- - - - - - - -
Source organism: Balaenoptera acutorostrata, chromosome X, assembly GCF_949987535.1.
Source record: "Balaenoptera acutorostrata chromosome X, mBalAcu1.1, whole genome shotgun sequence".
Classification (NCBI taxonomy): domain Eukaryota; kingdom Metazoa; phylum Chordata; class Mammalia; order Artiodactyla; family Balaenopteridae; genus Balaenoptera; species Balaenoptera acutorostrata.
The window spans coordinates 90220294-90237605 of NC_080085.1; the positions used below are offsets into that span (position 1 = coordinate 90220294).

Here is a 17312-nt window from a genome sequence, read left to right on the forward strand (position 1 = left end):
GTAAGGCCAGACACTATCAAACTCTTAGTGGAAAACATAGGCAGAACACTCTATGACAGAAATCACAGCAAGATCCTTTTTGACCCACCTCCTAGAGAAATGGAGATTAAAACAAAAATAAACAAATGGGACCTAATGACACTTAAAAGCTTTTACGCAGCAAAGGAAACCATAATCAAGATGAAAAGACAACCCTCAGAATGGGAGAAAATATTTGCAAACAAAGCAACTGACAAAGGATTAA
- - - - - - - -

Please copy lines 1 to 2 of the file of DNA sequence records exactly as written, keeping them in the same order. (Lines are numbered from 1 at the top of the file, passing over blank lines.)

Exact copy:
Source organism: Balaenoptera acutorostrata, chromosome X, assembly GCF_949987535.1.
Source record: "Balaenoptera acutorostrata chromosome X, mBalAcu1.1, whole genome shotgun sequence".